The second thing, and the thing that matters more to me as a marketer, is that Google is showing what good SEO–and what good marketing–is all about: producing great content. This video, is not professionally produced, nor is it staged or scripted. It’s just an honest peek inside their meeting.
So this is my observation: lots of firms have a treasure trove of good “content” happening every day in their company: it could be an epiphany regarding product development, or an anecdote from a client service rep about outstanding service, or a story about how useful a customer found a product… The take away is that marketing doesn’t always have to be the production of brand new “marketing” content, it can simply be opening the doors to show the real people behind the work, products and company.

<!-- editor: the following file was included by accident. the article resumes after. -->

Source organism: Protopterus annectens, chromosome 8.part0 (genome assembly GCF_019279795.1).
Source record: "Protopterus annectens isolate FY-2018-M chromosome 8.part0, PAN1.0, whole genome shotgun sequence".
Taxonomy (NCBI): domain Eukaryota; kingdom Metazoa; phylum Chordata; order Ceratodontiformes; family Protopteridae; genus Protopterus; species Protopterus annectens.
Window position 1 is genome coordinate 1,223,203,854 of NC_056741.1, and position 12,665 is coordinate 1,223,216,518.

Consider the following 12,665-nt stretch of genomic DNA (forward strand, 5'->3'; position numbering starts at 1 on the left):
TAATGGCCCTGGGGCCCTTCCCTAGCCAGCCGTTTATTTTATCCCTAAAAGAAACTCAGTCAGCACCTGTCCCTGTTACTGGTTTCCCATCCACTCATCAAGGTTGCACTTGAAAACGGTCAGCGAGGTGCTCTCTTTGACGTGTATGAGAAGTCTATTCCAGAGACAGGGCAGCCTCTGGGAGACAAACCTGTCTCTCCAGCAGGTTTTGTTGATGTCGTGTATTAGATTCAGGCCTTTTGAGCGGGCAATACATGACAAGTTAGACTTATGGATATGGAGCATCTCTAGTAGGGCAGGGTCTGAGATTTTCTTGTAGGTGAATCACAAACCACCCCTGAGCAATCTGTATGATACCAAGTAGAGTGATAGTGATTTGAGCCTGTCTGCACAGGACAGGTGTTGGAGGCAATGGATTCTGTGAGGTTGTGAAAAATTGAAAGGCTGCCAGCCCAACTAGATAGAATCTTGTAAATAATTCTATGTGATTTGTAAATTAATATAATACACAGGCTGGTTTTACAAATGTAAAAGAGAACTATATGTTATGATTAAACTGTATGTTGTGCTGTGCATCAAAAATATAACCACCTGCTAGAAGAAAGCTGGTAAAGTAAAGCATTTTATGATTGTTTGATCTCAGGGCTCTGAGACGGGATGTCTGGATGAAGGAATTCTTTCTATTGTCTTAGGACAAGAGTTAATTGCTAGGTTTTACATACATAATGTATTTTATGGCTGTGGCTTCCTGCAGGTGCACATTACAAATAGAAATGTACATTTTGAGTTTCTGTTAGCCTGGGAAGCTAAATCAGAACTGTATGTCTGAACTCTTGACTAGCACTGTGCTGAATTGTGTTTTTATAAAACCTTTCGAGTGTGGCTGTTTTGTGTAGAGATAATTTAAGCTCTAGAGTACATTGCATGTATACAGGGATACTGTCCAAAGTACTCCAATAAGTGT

If there has ever been an analog-t0-digital snafu worth solving, it’s the small biz email newsletter sign up form.
How many times have you seen those little note books covered in pizza sauce, jammed-up on the counter, closed or otherwise being ineffective and uninviting? It screams: “We’ll never add these to anything and you’ll never get an email from us!”
That’s why MailChimp’s Chimpadeedoo is my hero. Looky here:
That’s a sweet iPad rendering of their new technology. With auto-sync to their email platform, MailChimp has elegantly left small biz folk with a sweet opportunity: to actually communicate with their clients via email.
There’s no reason anymore not to do it.
Technology that makes things suuuuuuper easy takes the cake every time.
So I went to Chipotle.com looking for info on their West Chester, PA store. I expected a full-fledged site dedicated to my particular local store—with local info, reflecting local culture… Unfortunately, all I found was basically a phone number and a map!